Is there a Duty to Defend for Breach of Contract?

As we recently addressed, the United States Court of Appeals for the 5th Circuit ruled that a contractual liability exclusion in a commercial general liability insurance policy negated an insurance company’s duty to defend a contractor where the contractor was sued for failing to perform its work according to the terms of a contract with the owner.

The contractor asked the 5th Circuit to rehear the issue and the 5th Circuit withdrew its pervious opinion.

The 5th Circuit noted, that since the issue was governed by state law it is better for the state’s highest court, in this case the Supreme Court of Texas, to determine certain policies.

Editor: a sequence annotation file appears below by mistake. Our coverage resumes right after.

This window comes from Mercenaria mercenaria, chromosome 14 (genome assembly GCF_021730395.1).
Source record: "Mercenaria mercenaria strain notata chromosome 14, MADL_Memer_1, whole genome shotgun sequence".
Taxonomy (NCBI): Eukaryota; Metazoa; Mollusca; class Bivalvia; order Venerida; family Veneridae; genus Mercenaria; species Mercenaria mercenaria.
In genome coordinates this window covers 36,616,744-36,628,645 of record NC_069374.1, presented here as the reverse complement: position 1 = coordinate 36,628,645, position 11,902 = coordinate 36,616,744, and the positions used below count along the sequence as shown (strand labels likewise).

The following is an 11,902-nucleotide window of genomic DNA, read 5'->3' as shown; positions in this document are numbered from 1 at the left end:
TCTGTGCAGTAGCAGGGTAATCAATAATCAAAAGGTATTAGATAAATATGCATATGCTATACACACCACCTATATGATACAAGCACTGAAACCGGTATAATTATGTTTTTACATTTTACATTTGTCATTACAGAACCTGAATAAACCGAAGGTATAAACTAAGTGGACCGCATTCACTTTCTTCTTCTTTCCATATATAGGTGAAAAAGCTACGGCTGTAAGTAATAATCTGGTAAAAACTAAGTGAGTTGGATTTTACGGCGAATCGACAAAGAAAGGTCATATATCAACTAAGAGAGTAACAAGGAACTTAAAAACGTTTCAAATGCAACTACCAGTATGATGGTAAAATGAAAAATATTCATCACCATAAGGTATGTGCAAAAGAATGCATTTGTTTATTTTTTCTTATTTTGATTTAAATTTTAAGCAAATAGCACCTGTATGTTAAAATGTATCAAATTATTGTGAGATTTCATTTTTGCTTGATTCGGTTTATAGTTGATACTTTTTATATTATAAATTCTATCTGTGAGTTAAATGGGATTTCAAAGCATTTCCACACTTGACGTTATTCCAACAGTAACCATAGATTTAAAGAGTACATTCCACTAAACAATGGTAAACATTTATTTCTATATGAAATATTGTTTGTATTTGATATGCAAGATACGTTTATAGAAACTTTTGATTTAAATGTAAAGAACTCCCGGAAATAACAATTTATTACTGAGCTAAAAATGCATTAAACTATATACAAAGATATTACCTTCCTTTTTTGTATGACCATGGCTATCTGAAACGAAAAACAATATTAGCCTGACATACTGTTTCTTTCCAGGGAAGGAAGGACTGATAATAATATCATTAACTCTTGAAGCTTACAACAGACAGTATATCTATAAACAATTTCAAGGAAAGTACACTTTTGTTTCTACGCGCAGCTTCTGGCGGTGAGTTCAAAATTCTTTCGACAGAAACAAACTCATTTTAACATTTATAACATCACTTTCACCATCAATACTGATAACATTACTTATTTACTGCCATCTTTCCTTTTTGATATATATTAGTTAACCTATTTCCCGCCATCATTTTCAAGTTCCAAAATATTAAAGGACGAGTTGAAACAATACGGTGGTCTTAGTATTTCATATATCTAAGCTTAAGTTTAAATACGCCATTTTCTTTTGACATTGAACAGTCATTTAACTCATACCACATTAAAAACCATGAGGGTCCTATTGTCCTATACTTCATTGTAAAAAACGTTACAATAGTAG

The 5th Circuit certified the following two questions to the Supreme Court of Texas:

1. Does a general contractor that enters into a contract in which it agrees to perform its construction work in a good and workmanlike manner, without more specific provisions enlarging this obligation, “assume liability” for damages arising out of the contractor’s defective work so as to trigger the Contractual Liability Exclusion.

2. If the answer to question one is “Yes” and the contractual liability exclusion is triggered, do the allegations in the underlying lawsuit alleging that the contractor violated its common law duty to perform the contract in a careful, workmanlike, and non-negligent manner fall within the exception to the contractual liability exclusion for “liability that would exist in the absence of contract.”

This certification does not change the fact that duty to defend is separate from the duty to indemnify.

We will provide additional updates after the Supreme Court of Texas answers the certified questions.